Making the decision to free-roam your chickens has benefits for you and your flock, but there are also risks to consider.
Wondering how big a chore it would be to have a few chickens? Maybe you already have a backyard flock and find them a bit overwhelming to care for. Truth is, I think we’re all a little guilty of fussing over our birds more than we need to. We worry about predators and try to keep them safe by locking them up in a coop, then, watch them unhappily pace their walls of confinement.
Chickens that are allowed to free roam will be busy looking for bugs and scratching around in the dirt. They will require much less upkeep, lower your feed bill, and have a much cleaner coop. In my opinion, coops are for laying eggs and a nighttime safe haven. I lock up my flock at night and do the best I can to protect them from predators. At dawn, I let them out and hope for the best. That may be a little risky, but let’s face it, so is driving in your car.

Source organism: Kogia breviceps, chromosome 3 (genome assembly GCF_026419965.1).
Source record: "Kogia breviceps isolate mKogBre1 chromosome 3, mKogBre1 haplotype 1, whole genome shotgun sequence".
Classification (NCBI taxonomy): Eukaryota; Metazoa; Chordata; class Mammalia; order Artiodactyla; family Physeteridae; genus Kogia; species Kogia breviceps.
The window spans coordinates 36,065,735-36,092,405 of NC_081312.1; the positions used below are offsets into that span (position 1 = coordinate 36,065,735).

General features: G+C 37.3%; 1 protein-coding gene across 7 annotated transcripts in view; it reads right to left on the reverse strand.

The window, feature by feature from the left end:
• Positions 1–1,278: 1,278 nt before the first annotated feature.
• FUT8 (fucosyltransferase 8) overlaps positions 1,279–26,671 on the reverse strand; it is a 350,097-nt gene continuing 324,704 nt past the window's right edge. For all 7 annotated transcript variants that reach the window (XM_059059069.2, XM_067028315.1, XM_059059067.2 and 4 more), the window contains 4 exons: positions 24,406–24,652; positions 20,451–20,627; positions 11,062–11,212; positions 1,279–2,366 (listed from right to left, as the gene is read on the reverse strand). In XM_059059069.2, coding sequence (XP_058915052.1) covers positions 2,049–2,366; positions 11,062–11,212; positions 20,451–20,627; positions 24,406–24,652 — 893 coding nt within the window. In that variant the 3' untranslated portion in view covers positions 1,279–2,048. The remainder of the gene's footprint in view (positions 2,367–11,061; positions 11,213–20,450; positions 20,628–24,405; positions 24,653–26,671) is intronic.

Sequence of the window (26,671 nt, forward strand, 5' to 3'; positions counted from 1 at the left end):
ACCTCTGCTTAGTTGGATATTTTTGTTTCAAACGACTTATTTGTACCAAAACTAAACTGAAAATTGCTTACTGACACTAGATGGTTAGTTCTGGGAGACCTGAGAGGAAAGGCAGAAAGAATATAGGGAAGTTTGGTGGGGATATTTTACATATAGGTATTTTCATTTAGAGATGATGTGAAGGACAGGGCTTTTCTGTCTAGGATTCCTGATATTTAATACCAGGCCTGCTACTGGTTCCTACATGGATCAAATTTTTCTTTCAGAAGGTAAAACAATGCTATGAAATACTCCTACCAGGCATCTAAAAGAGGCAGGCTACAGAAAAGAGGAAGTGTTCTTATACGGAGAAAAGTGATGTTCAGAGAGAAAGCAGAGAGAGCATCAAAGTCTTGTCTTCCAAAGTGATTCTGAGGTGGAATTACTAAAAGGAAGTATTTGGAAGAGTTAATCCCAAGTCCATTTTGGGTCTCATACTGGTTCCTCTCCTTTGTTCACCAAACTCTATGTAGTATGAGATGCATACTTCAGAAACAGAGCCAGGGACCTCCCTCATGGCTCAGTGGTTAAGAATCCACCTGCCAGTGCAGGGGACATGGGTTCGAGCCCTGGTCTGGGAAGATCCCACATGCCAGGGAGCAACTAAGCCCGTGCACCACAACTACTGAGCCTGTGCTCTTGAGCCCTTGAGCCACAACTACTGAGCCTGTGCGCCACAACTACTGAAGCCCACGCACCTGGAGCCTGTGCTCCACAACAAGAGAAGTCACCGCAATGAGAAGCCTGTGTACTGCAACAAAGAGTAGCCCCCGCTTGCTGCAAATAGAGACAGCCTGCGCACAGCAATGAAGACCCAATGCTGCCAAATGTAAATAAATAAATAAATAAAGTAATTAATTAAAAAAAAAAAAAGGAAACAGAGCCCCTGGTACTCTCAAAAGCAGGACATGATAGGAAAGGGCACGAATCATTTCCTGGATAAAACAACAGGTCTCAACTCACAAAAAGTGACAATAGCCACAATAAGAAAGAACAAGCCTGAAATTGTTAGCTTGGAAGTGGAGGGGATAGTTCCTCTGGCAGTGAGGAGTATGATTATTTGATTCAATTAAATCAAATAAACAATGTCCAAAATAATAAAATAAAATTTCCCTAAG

If you don’t have the free roaming option, then a coop is going to require some work on your part. Even just a couple hens are dirty, and after just a few days the coop will need to be cleaned. Coops can be hot in the summer and freezing cold in winter. Cleaning the coop, feeding, watering, and picking eggs probably aren’t going to make your list of favorite things to do in inclement weather.
Chickens are actually pretty smart, they managed to find food, shelter, and are capable of hiding from danger. They huddle together to stay warm in the winter and are smart enough to dig holes in the dirt to stay cool during the summer months.
I provide a safe place for my flock at night and enjoy watching my chickens enjoy their freedom during the day.